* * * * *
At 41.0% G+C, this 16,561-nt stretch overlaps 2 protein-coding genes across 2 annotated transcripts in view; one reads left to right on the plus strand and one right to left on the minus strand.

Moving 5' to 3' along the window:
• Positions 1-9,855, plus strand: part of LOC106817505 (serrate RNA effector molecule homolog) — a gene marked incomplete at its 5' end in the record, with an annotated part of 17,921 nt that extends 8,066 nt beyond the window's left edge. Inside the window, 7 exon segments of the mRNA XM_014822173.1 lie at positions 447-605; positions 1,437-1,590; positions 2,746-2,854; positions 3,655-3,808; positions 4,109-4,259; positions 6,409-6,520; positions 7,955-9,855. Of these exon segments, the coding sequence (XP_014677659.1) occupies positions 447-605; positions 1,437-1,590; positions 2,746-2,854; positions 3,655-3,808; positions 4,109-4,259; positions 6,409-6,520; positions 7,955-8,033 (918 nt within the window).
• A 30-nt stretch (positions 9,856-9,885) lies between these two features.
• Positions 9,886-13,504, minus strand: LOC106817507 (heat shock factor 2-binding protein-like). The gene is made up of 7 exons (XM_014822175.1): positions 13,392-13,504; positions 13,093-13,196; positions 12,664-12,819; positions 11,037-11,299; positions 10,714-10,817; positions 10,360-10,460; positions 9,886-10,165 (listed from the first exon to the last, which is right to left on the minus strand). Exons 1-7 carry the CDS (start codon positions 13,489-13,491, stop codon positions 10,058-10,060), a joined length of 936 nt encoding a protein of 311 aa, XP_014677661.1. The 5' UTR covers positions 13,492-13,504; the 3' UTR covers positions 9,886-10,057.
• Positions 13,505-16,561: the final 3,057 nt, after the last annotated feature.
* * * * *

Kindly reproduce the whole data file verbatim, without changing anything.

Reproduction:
At 41.0% G+C, this 16,561-nt stretch overlaps 2 protein-coding genes across 2 annotated transcripts in view; one reads left to right on the plus strand and one right to left on the minus strand.

Moving 5' to 3' along the window:
• Positions 1-9,855, plus strand: part of LOC106817505 (serrate RNA effector molecule homolog) — a gene marked incomplete at its 5' end in the record, with an annotated part of 17,921 nt that extends 8,066 nt beyond the window's left edge. Inside the window, 7 exon segments of the mRNA XM_014822173.1 lie at positions 447-605; positions 1,437-1,590; positions 2,746-2,854; positions 3,655-3,808; positions 4,109-4,259; positions 6,409-6,520; positions 7,955-9,855. Of these exon segments, the coding sequence (XP_014677659.1) occupies positions 447-605; positions 1,437-1,590; positions 2,746-2,854; positions 3,655-3,808; positions 4,109-4,259; positions 6,409-6,520; positions 7,955-8,033 (918 nt within the window).
• A 30-nt stretch (positions 9,856-9,885) lies between these two features.
• Positions 9,886-13,504, minus strand: LOC106817507 (heat shock factor 2-binding protein-like). The gene is made up of 7 exons (XM_014822175.1): positions 13,392-13,504; positions 13,093-13,196; positions 12,664-12,819; positions 11,037-11,299; positions 10,714-10,817; positions 10,360-10,460; positions 9,886-10,165 (listed from the first exon to the last, which is right to left on the minus strand). Exons 1-7 carry the CDS (start codon positions 13,489-13,491, stop codon positions 10,058-10,060), a joined length of 936 nt encoding a protein of 311 aa, XP_014677661.1. The 5' UTR covers positions 13,492-13,504; the 3' UTR covers positions 9,886-10,057.
• Positions 13,505-16,561: the final 3,057 nt, after the last annotated feature.